Saturday, January 28, 2012

First class meeting reflection

I've tried a few times to write about the first class meeting I facilitated with the third grade class I'm student teaching with, but I can never finish the thought. I get so frustrated so often during my internship, and perhaps I'm internally not letting myself think everything through properly. Perhaps I'm unconsciously afraid of what I'd find if I did. Consciously, of course, I blame everything on the "public school" scape goat. And, of course, I'll really need to give myself honest reflection time, but perhaps just not during my internship. It feels like that would be unprofessional somehow. In three and a half months time, I'll be back to normal (hopefully).

In the meantime, I'd like to actually finish a thought about my first class meeting. During planning for a day in which my cooperating teacher would be gone, I decided it was time to have a discussion with the students. I wasn't sure exactly what I wanted to say, however, and wound up improvising most of it while I went along. I knew only that I wanted to touch on respecting each other despite your feelings towards a person, ignoring what others say even when it makes you angry, and disagreeing with others respectfully. At the last minute request of the cooperating teacher in her notes to the sub, I started the dialogue with a story, even though it didn't exactly fit with what I fully wanted to talk about. But, really, without it, I would have hardly known where to begin.

While the third-graders were in P.E., I moved the desks to create a larger space on the floor (because they haven't been taught how to move their own desks quickly like I would have taught them) and taught the substitute how to run my Flip camera so that I could watch the meeting again and reflect. When the students returned, we sat in a circle and I read the short book. They were surprisingly somber during the story.

Afterward, I asked what the story made the students think about. I received answers from the title of the book and a synopsis of what the characters in the illustration did, so I told them that the story reminded me about how the class doesn't always work together as a team. Then we brainstormed problems that students in the class have and solutions to those problems. I wrote on hand-held white boards during the meeting, but transferred the notes to poster-sized paper and hung them in the room afterward. I'll include the ideas below.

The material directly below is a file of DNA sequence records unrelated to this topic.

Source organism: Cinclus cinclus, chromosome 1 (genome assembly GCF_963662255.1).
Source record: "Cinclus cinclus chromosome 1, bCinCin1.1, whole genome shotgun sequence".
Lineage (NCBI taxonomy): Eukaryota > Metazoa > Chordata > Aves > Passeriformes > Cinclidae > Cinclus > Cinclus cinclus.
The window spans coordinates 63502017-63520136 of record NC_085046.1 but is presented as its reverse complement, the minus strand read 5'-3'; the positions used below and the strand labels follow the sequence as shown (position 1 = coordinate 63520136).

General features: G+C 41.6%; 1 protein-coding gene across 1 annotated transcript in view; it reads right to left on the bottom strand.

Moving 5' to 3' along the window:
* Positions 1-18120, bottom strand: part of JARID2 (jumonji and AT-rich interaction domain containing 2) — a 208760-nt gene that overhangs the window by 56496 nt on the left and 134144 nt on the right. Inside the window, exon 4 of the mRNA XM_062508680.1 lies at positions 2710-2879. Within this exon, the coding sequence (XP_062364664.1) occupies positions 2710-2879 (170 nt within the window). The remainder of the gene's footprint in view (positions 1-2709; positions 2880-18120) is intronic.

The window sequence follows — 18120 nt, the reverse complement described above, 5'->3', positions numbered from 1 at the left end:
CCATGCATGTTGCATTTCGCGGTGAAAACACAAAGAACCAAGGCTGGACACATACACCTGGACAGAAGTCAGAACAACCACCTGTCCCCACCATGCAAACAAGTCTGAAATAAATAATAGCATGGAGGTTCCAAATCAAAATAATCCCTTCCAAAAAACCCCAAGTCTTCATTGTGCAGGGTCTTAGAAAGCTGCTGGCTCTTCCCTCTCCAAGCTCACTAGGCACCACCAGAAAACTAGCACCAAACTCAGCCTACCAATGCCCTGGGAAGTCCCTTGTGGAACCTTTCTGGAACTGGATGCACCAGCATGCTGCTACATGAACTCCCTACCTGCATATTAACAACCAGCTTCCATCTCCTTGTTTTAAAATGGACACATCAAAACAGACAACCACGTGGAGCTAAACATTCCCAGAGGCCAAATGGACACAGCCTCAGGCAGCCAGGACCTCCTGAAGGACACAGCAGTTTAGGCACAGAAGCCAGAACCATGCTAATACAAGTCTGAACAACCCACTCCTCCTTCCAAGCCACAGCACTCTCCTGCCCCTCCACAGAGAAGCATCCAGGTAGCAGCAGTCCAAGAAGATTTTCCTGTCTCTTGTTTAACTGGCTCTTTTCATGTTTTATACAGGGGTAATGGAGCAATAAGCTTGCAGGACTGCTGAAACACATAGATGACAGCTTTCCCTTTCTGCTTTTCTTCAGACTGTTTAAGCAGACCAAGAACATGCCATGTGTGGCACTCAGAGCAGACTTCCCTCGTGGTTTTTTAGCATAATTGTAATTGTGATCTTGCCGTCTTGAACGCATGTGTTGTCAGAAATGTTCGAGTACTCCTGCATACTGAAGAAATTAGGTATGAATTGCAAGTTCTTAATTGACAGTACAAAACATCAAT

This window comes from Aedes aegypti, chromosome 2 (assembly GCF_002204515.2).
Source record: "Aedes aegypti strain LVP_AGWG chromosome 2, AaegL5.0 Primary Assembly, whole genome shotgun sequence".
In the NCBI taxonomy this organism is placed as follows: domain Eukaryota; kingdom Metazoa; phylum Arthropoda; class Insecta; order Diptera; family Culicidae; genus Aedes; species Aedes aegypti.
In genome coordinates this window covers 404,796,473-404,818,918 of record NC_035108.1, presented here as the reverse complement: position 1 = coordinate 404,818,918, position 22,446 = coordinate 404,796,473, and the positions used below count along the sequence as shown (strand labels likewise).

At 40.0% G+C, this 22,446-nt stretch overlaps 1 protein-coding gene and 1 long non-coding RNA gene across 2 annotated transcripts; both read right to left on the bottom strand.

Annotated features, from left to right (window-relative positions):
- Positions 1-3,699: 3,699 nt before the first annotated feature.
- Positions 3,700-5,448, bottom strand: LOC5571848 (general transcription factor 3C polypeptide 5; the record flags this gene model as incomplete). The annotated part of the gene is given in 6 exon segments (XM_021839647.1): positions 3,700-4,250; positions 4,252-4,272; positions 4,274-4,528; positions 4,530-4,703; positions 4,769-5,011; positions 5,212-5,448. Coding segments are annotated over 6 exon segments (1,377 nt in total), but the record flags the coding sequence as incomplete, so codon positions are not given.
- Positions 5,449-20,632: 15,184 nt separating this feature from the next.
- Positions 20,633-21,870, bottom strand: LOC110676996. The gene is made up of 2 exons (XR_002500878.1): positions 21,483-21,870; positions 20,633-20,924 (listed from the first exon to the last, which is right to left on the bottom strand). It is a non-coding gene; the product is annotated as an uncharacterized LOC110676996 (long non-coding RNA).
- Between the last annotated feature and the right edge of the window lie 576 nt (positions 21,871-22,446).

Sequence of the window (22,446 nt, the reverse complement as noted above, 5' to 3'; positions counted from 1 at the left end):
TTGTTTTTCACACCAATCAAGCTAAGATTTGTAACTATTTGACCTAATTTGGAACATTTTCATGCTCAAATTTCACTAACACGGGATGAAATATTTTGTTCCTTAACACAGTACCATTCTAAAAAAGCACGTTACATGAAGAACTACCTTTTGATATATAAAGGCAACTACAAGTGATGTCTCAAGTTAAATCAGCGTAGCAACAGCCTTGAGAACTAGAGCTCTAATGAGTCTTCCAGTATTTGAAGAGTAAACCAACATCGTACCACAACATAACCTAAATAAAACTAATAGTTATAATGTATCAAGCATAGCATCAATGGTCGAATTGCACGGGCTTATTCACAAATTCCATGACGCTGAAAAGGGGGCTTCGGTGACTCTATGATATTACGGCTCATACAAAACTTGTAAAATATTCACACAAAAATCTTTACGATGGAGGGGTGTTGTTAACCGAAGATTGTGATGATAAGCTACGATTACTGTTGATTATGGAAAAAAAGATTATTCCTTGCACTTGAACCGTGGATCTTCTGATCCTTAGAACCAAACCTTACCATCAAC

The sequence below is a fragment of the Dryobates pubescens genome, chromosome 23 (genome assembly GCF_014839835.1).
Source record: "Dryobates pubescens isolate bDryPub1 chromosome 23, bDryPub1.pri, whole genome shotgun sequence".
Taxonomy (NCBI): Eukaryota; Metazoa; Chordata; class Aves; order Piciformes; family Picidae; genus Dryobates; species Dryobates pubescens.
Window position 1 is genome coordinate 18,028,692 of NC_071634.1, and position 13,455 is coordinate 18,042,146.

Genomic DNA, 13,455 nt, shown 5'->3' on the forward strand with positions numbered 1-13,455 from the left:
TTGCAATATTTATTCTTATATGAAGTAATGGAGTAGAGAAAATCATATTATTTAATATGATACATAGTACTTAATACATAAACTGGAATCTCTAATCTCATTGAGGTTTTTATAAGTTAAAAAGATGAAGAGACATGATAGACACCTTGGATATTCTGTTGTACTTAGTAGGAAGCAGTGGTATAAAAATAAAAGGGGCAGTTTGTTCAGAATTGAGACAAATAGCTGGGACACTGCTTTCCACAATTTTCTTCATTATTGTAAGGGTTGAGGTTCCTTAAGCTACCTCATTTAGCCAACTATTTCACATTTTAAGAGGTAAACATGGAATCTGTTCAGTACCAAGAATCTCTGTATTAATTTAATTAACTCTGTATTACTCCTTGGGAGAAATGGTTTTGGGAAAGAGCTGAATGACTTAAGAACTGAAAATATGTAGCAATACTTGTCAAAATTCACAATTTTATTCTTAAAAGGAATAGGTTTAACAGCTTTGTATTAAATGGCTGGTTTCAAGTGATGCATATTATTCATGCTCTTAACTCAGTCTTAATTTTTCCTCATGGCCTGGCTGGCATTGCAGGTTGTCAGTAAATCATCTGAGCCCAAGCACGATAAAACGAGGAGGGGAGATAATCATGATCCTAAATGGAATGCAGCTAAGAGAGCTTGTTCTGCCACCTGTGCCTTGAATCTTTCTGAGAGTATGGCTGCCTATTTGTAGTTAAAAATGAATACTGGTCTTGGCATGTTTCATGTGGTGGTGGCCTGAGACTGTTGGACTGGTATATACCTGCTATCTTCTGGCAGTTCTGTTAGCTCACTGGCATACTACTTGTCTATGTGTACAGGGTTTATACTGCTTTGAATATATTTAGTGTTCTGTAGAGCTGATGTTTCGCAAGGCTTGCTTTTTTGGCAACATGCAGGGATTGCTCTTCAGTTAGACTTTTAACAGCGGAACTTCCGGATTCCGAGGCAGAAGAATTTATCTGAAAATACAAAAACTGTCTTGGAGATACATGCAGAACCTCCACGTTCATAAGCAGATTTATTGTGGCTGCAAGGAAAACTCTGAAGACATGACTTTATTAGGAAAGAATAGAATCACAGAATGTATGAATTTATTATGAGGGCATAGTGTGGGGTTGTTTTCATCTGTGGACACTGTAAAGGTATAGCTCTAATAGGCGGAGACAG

When I could see that the ideas had been exhausted and the students were getting anxious, I transitioned to role-playing, hoping to build empathy for the problems we had just discussed. The students were excited for the chance to role-play, perhaps because it meant finally getting up (we had been sitting for around 30 minutes) and perhaps for the near-silly nature of the activity. I had two practice what to do "when someone is bothering you" (here illustrated by one student taping his hands on another and saying, "Bother bother bother..."). The "bothered" student acted out the ideas we had brainstormed, first telling the other to stop, then walking away, and finally coming to tell me. Another set of students acted out what to do when someone near them continued to talk without permission ("Blah, blah, blah..."): tell her politely to be quiet and give her a quiet signal.

Unfortunately that was all we had time for. Now that I know that this group of students responds more positively to role-playing than dialogue (probably because they haven't had the chance to be actively involved in a real discussion), I look forward to future class meetings with just a little less time talking and more time acting out. Hopefully I really can appeal to their empathy this way.

Student-generated brainstormed ideas:
Someone is being mean or trying to get me in trouble
1. Stay in control and be respectful.
2. Say, "Please stop ..."
3. Swallow any mean words
4. Ignore them
5. Use a calming technique
6. Walk away
7. Tell an adult

Someone near me won't stop talking
1. Say respectfully, "Please be quiet, I'm trying to learn."
2. Give them a silent quiet signal.

Calming Techniques
1. Take deep breaths
2. Get a drink of water
3. Go to the restroom to splash your face with cold water
4. Write your feelings
5. Write someone a letter
6. Read a book (with permission)
7. Draw a picture (with permission)

Saturday, January 21, 2012

Outdoor Preschool in Norway video

I haven't written anything about Outdoor Preschools yet, but here's a 30 minute video of one in Norway.